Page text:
FORT CAMPBELL, Ky. (AP) — The attorney for a U.S. Army National Guardsman charged in the death of an Afghan man argued in military court Monday that the shooting was in self-defense.

Sgt. Derrick Miller of Hagerstown, Md., is on trial this week at Fort Campbell, charged with premeditated murder in the shooting death last September in eastern Afghanistan.

During opening arguments, defense attorney Charles Gittins said Miller was questioning the man who walked through a defensive perimeter set up by his unit. The man has previously been identified by the military as Atta Mohammed, but he was not identified in court.

At the time of the shooting, Miller was assigned to a Connecticut National Guard unit that was attached to the 101st Airborne Division, based at Fort Campbell on the Kentucky-Tennessee state line. He could face a maximum penalty of life in prison if convicted.

Gittins said Miller wanted to question the man about where he was going and why he was giving inconsistent statements.

“He believed this man posed a threat to his unit,” Gittins argued in front of a panel of 10 military members.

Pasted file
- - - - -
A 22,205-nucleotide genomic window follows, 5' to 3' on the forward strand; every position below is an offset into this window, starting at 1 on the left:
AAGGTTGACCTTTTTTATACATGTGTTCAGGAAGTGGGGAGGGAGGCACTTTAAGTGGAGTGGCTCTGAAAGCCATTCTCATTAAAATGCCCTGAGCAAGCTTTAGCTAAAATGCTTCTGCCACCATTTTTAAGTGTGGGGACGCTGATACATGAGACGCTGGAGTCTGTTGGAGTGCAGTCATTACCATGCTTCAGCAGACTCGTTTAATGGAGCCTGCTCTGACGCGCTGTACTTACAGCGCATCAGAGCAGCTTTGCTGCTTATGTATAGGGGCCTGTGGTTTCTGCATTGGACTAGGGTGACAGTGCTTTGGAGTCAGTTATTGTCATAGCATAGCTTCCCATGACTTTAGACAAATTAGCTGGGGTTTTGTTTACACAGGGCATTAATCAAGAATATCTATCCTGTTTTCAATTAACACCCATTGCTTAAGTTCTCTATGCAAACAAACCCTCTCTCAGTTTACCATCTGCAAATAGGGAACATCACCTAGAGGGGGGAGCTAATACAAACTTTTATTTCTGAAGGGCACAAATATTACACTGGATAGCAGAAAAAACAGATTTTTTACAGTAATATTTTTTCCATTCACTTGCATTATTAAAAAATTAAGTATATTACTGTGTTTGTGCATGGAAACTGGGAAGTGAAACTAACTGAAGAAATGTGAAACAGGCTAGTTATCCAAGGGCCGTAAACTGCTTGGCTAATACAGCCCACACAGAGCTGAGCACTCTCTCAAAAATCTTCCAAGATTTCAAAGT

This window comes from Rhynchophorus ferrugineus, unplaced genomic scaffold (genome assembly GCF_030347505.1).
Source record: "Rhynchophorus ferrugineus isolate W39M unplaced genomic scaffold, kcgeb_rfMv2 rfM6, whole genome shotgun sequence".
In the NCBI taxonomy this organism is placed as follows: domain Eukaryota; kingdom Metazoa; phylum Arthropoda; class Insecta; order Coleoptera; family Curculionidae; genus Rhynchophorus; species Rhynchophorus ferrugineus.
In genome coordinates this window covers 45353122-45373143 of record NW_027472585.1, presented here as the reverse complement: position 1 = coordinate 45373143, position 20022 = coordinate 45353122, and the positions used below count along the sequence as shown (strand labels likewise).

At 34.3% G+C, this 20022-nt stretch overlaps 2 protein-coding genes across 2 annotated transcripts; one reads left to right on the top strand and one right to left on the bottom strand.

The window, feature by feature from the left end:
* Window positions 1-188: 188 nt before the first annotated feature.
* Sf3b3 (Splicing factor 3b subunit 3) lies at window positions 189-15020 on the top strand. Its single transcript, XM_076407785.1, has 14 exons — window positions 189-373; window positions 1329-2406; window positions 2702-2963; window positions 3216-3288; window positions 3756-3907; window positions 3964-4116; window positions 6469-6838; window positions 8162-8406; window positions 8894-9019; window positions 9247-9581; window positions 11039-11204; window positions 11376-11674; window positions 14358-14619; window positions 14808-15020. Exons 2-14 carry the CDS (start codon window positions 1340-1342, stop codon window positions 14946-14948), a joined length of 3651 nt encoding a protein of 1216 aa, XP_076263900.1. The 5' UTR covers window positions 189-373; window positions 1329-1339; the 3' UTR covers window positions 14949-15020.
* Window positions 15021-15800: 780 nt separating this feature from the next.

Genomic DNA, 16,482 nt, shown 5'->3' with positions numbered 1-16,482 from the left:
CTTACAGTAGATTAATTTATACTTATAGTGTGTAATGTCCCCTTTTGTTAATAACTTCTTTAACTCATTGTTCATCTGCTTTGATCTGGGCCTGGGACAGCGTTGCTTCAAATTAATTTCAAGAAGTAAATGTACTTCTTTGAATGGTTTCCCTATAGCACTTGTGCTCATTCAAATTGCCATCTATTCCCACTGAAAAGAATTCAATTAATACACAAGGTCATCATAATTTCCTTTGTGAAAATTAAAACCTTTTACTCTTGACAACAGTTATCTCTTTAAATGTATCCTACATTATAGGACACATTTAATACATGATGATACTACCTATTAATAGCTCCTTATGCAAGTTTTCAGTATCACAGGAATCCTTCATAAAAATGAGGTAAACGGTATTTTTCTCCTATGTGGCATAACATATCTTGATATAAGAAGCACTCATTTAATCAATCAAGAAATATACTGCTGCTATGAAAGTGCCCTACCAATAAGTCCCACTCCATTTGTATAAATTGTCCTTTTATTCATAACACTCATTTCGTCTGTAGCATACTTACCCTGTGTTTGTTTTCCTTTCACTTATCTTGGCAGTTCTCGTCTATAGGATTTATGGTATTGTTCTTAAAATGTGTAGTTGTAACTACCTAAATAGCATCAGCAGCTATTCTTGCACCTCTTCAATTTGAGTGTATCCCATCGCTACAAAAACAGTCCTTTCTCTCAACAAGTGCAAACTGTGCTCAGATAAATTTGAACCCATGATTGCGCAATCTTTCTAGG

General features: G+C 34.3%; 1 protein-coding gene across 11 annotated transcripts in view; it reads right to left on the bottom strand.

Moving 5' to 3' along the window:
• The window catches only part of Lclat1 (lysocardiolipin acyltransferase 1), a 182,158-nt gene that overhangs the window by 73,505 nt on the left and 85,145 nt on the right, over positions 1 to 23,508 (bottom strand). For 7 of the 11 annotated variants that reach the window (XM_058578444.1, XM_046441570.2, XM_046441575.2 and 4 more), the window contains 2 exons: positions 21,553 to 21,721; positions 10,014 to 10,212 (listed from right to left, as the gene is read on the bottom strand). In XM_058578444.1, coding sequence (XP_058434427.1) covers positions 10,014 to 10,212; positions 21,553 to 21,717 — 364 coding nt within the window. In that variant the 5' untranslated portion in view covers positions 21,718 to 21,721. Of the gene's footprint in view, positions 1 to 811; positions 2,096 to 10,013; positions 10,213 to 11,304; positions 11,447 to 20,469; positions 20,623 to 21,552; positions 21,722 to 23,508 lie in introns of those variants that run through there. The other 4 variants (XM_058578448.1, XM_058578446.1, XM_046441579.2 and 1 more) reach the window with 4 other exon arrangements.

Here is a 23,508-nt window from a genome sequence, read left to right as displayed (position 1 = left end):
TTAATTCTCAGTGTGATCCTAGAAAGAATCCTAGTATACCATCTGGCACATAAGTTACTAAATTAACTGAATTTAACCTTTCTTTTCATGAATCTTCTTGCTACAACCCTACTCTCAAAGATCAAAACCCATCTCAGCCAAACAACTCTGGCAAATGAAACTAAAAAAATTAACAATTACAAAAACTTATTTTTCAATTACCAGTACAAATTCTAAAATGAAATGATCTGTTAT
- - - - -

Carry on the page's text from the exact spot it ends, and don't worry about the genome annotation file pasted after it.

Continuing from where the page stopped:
But prosecuting attorneys argued that Miller took a gun from another soldier, stood over the man as he was lying down and shot him in the head. Capt. James Kitchen said Miller asked the Afghan if he wanted to die and repeatedly called him a liar.

Another soldier who witnessed the shooting testified Monday that the Afghan man didn’t appear to be a threat.

Spc. Charles Miller, a Maryland National Guardsman, told the panel that he gave Sgt. Miller, who isn’t related, his 9mm pistol and was standing nearby during the questioning.

“He wasn’t fighting back or arguing,” Spc. Miller said, although he noted the man appeared not to be telling the truth at times.

Spc. Miller said he saw Sgt. Miller straddle the Afghan man as he lay on his back.

“Sgt. Miller leaned in, stuck the pistol on the side of his head and pulled the trigger,” Spc. Miller said.

After the shooting, Spc. Miller said, the sergeant dragged the body to some latrines and handed back the pistol.

Testimony will resume Tuesday.

(Copyright 2011 by The Associated Press. All Rights Reserved.)

Comments (3)
  1. Ken says:

    You have got to be kidding me. War is hell. Taking this type of action against one of our soldiers while perorming his sworn duty makes me sick. If we teated our WWII soldiers this way we would all be speaking german now. Pathetic.

    1. Ken says:

      Sorry for the misspelling but this action against one of our own makes me sick.

      1. dcan says:

        when he held a gun to the afghan’s head? I’m sorry, but this is a huge violation of geneva conventions. He was found guilty, and sentenced to life for pre-meditated mrder – IE: murder in the first degree.

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